No More Permanent Alimony In Florida

No More Permanent Alimony In FloridaIf there are children involved, one of the biggest issues in a divorce may be child support or custody. If there are no children involved, then alimony is likely the biggest trigger. Florida has been known for having the most lenient and outdated alimony laws.

That is now changing. Florida was one of just seven states with permanent alimony. Gov. Ron DeSantis has worked hard to overhaul the state’s alimony laws and the Sunshine State is now putting an end to lifelong alimony payments. The law became effective on July 5.

While payers are celebrating, of course, some people are in an uproar over the approval. Members of the “First Wives Advocacy Group” are upset over the ban on permanent alimony. This group consists of mostly older women who receive permanent alimony. They claim their lives will change drastically without the payments, and they will suffer financial devastation.

The effort to do away with permanent alimony has been many years in the making. It has been a highly contentious issue, spurring pleas from ex-spouses who said they had been forced to work long past retirement age because they had to make alimony payments.

The bill’s passing got the approval of The Florida Bar’s Family Law Section and Florida Family Fairness. According to Florida Family Fairness, anything that “adds clarity and ends permanent alimony is a win for Florida families.”

Our family law attorneys are focused on efficiently and effectively preparing clients for the most difficult circumstances. The attorneys at HAWM law have experience dealing with an array of family law matters and can prepare the necessary and often unique strategy and tools that your family may require.

While the law does not automatically get rid of permanent alimony orders already in place, the measure will set up a process for ex-spouses who want to seek modifications to alimony agreements when they want to retire. The new law allows payers to request a modification once they reach full retirement age as defined by the Social Security Administration, which is age 66 or 67, depending on their year of birth. Judges will be able to reduce or terminate alimony payments after considering a number of factors, such as the:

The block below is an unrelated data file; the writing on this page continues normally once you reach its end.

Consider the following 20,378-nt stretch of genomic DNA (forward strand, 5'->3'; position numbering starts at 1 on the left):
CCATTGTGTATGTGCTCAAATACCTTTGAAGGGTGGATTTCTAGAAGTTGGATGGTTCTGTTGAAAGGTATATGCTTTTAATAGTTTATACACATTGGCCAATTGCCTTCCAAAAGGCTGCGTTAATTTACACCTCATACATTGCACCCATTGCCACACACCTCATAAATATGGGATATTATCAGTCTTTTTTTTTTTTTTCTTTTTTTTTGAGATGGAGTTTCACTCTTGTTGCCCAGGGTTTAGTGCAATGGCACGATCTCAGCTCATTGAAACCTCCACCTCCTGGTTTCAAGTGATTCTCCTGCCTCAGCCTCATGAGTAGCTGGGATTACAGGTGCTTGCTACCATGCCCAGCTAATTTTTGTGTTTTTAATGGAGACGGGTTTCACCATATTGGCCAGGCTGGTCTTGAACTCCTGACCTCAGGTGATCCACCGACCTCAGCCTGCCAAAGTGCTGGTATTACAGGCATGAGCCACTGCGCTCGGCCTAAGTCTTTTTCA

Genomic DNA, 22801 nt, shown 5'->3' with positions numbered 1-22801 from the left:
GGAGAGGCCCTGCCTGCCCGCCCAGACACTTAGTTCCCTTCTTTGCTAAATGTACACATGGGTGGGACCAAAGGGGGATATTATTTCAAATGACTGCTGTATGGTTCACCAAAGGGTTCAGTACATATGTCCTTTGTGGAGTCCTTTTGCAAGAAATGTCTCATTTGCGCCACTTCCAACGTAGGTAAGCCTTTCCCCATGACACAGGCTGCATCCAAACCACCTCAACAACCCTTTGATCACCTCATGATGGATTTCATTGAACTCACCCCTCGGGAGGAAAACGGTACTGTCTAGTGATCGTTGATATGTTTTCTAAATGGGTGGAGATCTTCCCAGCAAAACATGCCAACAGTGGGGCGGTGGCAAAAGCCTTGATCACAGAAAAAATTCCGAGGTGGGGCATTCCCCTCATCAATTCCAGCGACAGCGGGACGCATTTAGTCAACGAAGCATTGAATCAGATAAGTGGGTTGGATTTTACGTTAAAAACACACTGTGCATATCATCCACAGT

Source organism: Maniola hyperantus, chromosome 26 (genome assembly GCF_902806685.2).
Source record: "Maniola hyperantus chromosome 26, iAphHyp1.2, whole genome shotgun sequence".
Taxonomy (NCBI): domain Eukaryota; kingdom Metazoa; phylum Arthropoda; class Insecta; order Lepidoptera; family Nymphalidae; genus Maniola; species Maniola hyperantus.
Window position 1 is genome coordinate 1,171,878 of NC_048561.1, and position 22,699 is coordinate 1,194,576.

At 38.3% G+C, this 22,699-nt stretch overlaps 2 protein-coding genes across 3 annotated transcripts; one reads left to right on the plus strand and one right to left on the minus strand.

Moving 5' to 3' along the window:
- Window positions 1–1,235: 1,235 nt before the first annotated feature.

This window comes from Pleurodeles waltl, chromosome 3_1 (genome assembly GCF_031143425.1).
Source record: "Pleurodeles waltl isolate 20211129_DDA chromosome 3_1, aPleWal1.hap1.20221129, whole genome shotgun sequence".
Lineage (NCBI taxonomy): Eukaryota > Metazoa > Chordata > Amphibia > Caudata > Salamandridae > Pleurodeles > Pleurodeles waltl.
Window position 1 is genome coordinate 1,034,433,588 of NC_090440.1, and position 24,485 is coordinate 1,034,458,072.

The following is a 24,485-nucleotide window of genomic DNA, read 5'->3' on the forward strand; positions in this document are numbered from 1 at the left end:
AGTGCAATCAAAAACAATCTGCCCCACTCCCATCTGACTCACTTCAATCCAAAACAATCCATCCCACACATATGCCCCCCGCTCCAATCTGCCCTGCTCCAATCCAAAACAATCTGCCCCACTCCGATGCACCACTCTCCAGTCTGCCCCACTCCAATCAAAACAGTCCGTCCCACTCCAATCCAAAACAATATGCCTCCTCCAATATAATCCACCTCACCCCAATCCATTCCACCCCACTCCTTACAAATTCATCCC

• Age and health of the payer
  • Customary retirement age of that person’s occupation
  • Economic impact a reduction in alimony would have on the alimony recipient
  • Motivation for retirement and likelihood of returning to work for the payer

The new law will also allow alimony payers to seek modifications if “a supportive relationship exists.” This primarily applies to alimony recipients who are in a cohabitation relationship and are living with a romantic partner. However, the provision is vague and there is concern that the courts could apply it to temporary roommates who help alimony recipients cover living expenses.

Contact Us Today

Alimony has always been an issue in Florida, but the end of permanent alimony has made divorces less stressful for divorcing Florida couples.

Need help navigating your divorce and other family law issues? Contact the experienced Florida family law professionals at HAWM Law. Our family law attorneys are focused on efficiently and effectively preparing clients for the most difficult circumstances. Schedule a consultation today by calling (407) 802-3223 or going online.

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